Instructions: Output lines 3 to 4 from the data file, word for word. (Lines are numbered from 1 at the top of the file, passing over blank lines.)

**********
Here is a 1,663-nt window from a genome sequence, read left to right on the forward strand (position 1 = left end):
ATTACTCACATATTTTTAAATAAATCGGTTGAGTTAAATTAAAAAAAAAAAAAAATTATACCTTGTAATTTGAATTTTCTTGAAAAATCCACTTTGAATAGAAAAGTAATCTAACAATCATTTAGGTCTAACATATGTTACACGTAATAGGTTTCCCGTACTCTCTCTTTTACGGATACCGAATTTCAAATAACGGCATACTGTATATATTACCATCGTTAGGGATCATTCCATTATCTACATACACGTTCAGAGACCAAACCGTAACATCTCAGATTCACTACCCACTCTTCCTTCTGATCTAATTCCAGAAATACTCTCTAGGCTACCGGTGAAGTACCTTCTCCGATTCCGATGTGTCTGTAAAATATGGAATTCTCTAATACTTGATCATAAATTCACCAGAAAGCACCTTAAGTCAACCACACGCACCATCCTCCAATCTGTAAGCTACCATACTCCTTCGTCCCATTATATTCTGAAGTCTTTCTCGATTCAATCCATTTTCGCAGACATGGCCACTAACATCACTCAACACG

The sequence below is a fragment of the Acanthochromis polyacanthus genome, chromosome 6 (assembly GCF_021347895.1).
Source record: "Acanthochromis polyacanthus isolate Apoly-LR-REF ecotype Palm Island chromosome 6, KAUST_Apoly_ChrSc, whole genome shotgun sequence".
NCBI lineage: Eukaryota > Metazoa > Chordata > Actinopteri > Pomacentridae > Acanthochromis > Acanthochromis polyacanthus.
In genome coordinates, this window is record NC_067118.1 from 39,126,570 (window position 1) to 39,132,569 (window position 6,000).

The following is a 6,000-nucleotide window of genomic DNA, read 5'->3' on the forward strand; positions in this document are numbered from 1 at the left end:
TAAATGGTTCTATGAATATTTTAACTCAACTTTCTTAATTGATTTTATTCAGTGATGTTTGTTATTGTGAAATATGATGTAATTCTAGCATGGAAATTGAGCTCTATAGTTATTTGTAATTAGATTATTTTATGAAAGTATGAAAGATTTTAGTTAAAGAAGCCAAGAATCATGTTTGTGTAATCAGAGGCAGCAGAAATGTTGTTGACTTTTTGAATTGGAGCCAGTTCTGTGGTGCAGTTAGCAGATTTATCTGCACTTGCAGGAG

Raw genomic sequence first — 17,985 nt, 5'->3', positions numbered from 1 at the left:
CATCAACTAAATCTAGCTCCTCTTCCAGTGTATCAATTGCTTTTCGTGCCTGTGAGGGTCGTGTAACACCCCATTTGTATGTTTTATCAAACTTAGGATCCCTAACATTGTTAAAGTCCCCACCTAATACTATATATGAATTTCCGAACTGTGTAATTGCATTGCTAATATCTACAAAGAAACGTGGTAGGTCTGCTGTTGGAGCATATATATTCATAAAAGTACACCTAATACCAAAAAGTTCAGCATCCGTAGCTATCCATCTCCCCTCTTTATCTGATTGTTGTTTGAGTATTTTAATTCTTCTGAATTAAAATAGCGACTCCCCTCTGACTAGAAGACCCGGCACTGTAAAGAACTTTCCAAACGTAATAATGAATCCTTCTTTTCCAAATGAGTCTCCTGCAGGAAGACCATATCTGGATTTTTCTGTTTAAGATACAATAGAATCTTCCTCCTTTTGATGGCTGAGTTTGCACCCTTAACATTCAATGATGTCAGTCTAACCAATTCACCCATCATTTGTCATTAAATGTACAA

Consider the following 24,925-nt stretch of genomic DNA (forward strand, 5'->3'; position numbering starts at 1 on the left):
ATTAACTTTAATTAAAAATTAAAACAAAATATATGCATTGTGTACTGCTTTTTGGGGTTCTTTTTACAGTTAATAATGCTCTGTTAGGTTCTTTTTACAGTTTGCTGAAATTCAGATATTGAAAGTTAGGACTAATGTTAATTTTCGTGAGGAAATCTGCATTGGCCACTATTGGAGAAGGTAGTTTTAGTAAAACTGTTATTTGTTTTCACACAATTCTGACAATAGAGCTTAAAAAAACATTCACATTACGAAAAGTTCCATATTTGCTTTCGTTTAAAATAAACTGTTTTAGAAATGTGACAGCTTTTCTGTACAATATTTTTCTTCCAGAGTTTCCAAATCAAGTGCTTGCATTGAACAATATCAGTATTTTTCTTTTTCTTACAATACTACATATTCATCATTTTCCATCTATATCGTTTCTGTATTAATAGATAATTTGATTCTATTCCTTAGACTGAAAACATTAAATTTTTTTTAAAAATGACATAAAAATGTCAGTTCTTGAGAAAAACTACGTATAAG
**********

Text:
The sequence below is a fragment of the Acanthochromis polyacanthus genome, chromosome 6 (assembly GCF_021347895.1).
Source record: "Acanthochromis polyacanthus isolate Apoly-LR-REF ecotype Palm Island chromosome 6, KAUST_Apoly_ChrSc, whole genome shotgun sequence".